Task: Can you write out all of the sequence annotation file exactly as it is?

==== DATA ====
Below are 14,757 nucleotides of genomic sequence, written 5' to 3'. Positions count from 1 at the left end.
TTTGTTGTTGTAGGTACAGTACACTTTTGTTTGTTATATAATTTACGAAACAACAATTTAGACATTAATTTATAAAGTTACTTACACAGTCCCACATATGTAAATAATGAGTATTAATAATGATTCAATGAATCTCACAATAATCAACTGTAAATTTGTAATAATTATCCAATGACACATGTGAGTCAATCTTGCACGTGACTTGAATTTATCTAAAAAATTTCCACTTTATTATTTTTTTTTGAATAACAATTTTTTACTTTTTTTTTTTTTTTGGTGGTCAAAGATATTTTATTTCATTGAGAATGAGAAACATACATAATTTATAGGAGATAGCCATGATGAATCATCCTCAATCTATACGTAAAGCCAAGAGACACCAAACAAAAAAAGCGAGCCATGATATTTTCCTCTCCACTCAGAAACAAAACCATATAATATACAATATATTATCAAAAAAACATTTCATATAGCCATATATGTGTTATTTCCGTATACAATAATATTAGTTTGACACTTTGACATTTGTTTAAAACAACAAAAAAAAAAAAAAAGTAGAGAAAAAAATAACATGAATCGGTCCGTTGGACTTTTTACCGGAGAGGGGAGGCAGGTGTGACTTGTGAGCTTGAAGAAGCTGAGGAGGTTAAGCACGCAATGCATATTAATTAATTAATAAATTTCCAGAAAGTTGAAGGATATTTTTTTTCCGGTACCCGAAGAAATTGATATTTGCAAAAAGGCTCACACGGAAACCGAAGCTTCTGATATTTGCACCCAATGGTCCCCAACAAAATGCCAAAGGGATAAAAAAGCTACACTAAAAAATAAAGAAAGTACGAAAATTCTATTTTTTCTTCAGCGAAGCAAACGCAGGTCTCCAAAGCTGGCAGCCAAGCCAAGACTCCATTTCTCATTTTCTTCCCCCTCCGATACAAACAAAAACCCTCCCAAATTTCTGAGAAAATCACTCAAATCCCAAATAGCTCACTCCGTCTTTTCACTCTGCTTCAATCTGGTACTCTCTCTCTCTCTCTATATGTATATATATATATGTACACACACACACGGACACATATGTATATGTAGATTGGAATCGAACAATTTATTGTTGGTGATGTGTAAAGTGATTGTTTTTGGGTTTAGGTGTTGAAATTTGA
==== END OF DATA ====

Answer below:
Below are 14,757 nucleotides of genomic sequence, written 5' to 3'. Positions count from 1 at the left end.
TTTGTTGTTGTAGGTACAGTACACTTTTGTTTGTTATATAATTTACGAAACAACAATTTAGACATTAATTTATAAAGTTACTTACACAGTCCCACATATGTAAATAATGAGTATTAATAATGATTCAATGAATCTCACAATAATCAACTGTAAATTTGTAATAATTATCCAATGACACATGTGAGTCAATCTTGCACGTGACTTGAATTTATCTAAAAAATTTCCACTTTATTATTTTTTTTTGAATAACAATTTTTTACTTTTTTTTTTTTTTTGGTGGTCAAAGATATTTTATTTCATTGAGAATGAGAAACATACATAATTTATAGGAGATAGCCATGATGAATCATCCTCAATCTATACGTAAAGCCAAGAGACACCAAACAAAAAAAGCGAGCCATGATATTTTCCTCTCCACTCAGAAACAAAACCATATAATATACAATATATTATCAAAAAAACATTTCATATAGCCATATATGTGTTATTTCCGTATACAATAATATTAGTTTGACACTTTGACATTTGTTTAAAACAACAAAAAAAAAAAAAAAGTAGAGAAAAAAATAACATGAATCGGTCCGTTGGACTTTTTACCGGAGAGGGGAGGCAGGTGTGACTTGTGAGCTTGAAGAAGCTGAGGAGGTTAAGCACGCAATGCATATTAATTAATTAATAAATTTCCAGAAAGTTGAAGGATATTTTTTTTCCGGTACCCGAAGAAATTGATATTTGCAAAAAGGCTCACACGGAAACCGAAGCTTCTGATATTTGCACCCAATGGTCCCCAACAAAATGCCAAAGGGATAAAAAAGCTACACTAAAAAATAAAGAAAGTACGAAAATTCTATTTTTTCTTCAGCGAAGCAAACGCAGGTCTCCAAAGCTGGCAGCCAAGCCAAGACTCCATTTCTCATTTTCTTCCCCCTCCGATACAAACAAAAACCCTCCCAAATTTCTGAGAAAATCACTCAAATCCCAAATAGCTCACTCCGTCTTTTCACTCTGCTTCAATCTGGTACTCTCTCTCTCTCTCTATATGTATATATATATATGTACACACACACACGGACACATATGTATATGTAGATTGGAATCGAACAATTTATTGTTGGTGATGTGTAAAGTGATTGTTTTTGGGTTTAGGTGTTGAAATTTGA